It seems a week doesn’t go by without me reading another blog post or opinion piece about all the crap that candidates do wrong when trying to get a job. My favorite was a laundry list of reasons that you didn’t get the job. If recruiting is trying to be more like marketing, than recruiting, we are going to have to try a little harder. You see, I know you think these tips are helpful pieces of content, but what ends up happening is you look like the mean kids in school trying to tell the other kids how to be in the cool club.
The inspiration for this post was an article called “What Interviewers Wish They Could Tell Every Job Candidate”. The thing is; candidates already feel they are the weaker position. They are reminded all the time throughout the candidate experience. They are reminded with social media updates and blog posts telling them to be on time, while the hiring manager makes the candidate wait in the lobby. They are reminded when their applications go unacknowledged. So, expect a candidate uprising sometime soon.
So, with this post, I need to put on my strategist hat on in an effort to help guide my friends in talent acquisition to create a candidate experience that helps your recruiting and retention, the employer brand and the consumer brand as well. As a strategist, my job is to be the voice of the consumer, or candidate in this case, and whatever arena we might be talking about, and as a strategist, I would like to outline a counter point to the above mentioned post:
“What Candidates Wish They Could Tell Every Employer”
We ARE on time. Where are you?
If I read one more social media tip telling a candidate to be on time, I might freak out when I know that more times than not candidates are waiting in the lobby for more than 10 minutes for the hiring manager to show. Punctuality is a two-way street. If you are a brand telling candidates to be on time on your social channels, you better never, ever be late for an interview.
We know the posting is BS
Tell us what the job REALLY is. Tell us what you will expect us to do all day. We are giving you 40+ hours of our lives a week. This is time away from family and other things we would like to pay attention to. We know we get paid, but we get paid and you get productivity. It is also another two-way street. And don’t get us started on fake postings…grrrr. Those make you look REALLY bad.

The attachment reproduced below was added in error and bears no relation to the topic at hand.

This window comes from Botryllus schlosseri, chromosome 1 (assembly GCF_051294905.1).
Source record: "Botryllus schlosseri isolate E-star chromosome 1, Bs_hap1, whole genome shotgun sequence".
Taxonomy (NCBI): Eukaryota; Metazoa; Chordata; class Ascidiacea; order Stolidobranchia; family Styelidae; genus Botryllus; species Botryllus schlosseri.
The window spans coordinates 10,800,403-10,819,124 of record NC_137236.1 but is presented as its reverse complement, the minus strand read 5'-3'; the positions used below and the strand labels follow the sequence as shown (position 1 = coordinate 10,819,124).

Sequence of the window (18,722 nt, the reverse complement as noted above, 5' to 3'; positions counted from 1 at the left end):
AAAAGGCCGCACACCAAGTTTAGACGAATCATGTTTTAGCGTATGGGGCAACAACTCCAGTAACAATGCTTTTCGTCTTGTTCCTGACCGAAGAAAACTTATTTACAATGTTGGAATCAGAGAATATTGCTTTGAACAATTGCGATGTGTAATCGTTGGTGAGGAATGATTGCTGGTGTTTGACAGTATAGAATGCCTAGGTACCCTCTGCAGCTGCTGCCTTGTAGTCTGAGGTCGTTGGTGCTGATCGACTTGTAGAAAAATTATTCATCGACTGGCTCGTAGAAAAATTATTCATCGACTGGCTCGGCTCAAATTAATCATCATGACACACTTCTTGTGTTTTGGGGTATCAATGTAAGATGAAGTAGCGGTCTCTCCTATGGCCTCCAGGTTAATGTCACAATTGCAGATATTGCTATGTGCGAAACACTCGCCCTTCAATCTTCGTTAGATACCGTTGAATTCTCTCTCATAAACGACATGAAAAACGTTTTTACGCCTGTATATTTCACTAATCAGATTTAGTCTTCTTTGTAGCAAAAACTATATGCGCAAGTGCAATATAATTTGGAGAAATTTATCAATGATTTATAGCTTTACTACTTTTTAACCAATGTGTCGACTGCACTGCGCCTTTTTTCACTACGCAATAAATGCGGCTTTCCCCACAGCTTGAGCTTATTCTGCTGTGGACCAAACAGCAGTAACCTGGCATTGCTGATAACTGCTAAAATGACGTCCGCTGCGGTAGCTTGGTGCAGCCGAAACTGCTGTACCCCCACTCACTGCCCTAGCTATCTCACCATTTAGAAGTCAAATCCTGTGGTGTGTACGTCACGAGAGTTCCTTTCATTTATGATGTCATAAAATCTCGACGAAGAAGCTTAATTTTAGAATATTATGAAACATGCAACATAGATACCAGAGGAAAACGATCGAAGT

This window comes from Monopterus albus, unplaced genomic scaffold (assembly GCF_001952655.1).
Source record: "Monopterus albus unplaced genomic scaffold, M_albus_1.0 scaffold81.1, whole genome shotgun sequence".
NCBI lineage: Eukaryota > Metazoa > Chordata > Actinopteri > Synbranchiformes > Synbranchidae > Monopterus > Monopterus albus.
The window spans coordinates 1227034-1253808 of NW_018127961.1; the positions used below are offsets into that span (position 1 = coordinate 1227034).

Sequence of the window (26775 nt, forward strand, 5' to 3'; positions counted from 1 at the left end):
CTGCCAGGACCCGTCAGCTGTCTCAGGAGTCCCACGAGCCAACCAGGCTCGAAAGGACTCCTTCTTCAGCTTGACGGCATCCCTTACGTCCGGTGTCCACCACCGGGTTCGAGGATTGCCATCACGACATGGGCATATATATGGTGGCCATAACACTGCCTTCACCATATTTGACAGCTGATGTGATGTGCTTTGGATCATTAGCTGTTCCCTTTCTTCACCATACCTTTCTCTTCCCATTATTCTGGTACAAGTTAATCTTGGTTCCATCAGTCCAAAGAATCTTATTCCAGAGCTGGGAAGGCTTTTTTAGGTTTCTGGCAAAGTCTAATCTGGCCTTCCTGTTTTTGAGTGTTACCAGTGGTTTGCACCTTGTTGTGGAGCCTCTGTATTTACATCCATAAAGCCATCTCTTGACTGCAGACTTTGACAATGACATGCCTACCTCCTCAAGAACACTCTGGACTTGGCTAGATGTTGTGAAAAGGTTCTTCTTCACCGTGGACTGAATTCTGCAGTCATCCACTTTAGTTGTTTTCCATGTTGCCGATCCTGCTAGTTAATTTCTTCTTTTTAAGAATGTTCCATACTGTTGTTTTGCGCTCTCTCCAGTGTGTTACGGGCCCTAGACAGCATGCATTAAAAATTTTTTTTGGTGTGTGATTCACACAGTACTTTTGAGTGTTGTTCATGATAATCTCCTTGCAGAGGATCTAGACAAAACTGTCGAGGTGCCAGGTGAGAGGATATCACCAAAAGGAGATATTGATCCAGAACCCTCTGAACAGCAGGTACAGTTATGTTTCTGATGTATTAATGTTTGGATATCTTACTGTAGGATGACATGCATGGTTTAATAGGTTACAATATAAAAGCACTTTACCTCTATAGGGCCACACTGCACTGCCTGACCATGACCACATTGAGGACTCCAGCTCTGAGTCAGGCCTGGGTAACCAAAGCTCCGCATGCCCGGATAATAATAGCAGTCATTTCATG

Please don’t read our resume in front of us
The best candidates, you know the ones you say aren’t out there, spent hours researching your company, constructing thoughtful questions, trying to analyze our organizational fit based on your career site, Glassdoor, LinkedIn and so on. We did our homework and then the hiring manager shows up without being prepared…it doesn’t make a good impression. We would love for you to have constructed questions for us that are relevant to the job that align with our experience.
At least admit we exist
It is wholly unacceptable for you to not acknowledge our application. It is also not cool for you to not return phone calls and emails once we have interviewed. We are people. People you are paying good money to attract to your job opportunity. Once we land in your ATS, do they cease to be people? No.
No bait and switch, please
Candidates often feel duped in the process of applying, interviewing and getting hired. The role and company that is sold in the application and hire process is not always the experience that is reality. I honestly attribute a company’s poor retention rate to this reality. No one likes to feel tricked. Especially when the trick means spending 40+ hours a week somewhere that is not anything like it was billed to be AND job-hopping is so frowned upon. If the job description is full of fluff and no honesty, if you talk about being an autonomous environment, but you assign me a micro-manager, turnover is going to happen. Hiring is expensive; re-hiring is a massive financial drain.
Caring about the candidate experience means that you treat candidates with mutual respect. Let’s assume the best of our candidate pool and putting on an arrogant and condescending tone will not help your recruiting efforts and will likely crush your work on retaining your talent.
Did I miss any tips? What would you like to tell the employer that would help them make a better experience for candidates?